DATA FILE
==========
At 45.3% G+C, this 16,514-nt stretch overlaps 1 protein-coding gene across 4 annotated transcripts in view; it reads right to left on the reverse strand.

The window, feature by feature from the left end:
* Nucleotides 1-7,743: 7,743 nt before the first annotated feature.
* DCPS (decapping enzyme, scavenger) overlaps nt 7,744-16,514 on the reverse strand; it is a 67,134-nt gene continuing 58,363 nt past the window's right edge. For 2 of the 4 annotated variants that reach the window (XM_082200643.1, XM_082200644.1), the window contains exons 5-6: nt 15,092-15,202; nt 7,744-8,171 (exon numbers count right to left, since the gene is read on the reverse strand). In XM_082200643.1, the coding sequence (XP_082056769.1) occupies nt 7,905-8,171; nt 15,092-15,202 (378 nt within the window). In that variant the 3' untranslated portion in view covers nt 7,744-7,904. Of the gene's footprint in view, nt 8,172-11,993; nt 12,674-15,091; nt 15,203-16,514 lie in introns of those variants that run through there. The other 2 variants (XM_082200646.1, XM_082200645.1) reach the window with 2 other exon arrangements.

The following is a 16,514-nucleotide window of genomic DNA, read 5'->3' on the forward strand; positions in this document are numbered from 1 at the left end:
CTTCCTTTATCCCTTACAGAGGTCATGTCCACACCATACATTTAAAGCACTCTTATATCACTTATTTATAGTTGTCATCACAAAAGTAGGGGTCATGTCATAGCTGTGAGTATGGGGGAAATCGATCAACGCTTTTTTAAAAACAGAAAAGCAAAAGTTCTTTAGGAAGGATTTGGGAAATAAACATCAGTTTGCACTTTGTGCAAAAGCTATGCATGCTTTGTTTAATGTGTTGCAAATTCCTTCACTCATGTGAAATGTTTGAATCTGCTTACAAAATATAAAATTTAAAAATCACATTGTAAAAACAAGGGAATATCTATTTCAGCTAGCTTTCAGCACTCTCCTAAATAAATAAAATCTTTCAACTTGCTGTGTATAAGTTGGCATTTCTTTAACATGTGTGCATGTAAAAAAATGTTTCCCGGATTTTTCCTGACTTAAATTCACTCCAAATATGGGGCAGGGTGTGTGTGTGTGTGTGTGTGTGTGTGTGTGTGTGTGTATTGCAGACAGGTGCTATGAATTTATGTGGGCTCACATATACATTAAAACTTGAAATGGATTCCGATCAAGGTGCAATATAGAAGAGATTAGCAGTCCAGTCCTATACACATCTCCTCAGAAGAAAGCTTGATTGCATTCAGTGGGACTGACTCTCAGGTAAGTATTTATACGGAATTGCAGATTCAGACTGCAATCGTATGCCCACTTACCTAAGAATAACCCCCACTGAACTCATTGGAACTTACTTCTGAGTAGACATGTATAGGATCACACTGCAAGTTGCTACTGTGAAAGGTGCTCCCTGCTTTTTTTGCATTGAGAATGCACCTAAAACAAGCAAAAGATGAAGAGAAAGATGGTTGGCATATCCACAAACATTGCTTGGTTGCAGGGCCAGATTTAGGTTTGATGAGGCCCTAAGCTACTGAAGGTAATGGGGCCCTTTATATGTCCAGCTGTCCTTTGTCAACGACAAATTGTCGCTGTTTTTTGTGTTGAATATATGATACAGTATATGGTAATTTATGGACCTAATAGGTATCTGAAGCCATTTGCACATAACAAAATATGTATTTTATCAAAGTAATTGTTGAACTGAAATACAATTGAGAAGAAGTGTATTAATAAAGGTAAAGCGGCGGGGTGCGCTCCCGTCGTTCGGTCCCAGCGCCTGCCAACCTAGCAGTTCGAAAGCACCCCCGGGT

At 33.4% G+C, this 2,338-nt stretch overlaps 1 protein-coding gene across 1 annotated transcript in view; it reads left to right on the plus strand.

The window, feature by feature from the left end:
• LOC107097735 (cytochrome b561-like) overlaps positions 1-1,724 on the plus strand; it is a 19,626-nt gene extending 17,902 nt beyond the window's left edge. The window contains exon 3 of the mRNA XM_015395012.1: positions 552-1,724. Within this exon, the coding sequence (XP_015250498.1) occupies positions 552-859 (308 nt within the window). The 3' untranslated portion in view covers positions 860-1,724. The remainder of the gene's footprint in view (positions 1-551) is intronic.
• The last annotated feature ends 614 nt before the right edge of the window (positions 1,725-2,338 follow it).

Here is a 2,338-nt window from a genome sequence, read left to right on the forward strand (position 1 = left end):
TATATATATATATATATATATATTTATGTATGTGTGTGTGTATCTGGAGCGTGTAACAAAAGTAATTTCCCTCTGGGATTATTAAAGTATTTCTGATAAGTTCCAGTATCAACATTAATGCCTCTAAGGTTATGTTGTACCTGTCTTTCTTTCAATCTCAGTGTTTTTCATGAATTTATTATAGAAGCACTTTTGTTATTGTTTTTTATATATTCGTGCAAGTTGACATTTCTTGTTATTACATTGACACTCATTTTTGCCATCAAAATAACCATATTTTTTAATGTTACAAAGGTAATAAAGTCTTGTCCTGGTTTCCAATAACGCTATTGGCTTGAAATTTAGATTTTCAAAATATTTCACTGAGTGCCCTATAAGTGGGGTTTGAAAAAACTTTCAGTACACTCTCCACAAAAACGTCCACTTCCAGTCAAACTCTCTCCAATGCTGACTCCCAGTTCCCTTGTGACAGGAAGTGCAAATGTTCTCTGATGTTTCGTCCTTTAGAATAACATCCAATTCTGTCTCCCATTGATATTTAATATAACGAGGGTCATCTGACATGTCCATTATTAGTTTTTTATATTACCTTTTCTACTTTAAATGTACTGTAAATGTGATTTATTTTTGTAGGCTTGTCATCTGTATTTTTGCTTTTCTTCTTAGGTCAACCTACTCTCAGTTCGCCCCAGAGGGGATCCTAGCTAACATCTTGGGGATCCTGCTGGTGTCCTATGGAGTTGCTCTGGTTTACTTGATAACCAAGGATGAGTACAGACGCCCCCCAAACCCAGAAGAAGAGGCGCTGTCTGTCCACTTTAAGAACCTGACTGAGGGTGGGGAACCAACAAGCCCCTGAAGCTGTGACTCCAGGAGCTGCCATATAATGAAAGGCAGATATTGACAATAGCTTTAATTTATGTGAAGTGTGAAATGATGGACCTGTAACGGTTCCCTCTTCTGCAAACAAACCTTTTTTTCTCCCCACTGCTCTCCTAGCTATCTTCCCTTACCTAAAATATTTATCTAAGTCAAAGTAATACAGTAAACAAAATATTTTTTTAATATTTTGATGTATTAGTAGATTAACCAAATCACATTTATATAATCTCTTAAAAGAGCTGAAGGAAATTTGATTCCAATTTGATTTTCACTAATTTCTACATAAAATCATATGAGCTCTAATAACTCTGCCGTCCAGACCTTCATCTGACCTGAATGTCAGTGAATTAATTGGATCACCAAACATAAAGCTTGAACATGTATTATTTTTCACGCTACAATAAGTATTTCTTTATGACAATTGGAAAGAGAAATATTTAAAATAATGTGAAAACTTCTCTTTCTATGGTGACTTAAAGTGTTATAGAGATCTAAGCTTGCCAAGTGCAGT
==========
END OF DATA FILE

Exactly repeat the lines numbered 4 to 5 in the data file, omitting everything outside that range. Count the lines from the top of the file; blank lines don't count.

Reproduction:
* DCPS (decapping enzyme, scavenger) overlaps nt 7,744-16,514 on the reverse strand; it is a 67,134-nt gene continuing 58,363 nt past the window's right edge. For 2 of the 4 annotated variants that reach the window (XM_082200643.1, XM_082200644.1), the window contains exons 5-6: nt 15,092-15,202; nt 7,744-8,171 (exon numbers count right to left, since the gene is read on the reverse strand). In XM_082200643.1, the coding sequence (XP_082056769.1) occupies nt 7,905-8,171; nt 15,092-15,202 (378 nt within the window). In that variant the 3' untranslated portion in view covers nt 7,744-7,904. Of the gene's footprint in view, nt 8,172-11,993; nt 12,674-15,091; nt 15,203-16,514 lie in introns of those variants that run through there. The other 2 variants (XM_082200646.1, XM_082200645.1) reach the window with 2 other exon arrangements.

The following is a 16,514-nucleotide window of genomic DNA, read 5'->3' on the forward strand; positions in this document are numbered from 1 at the left end: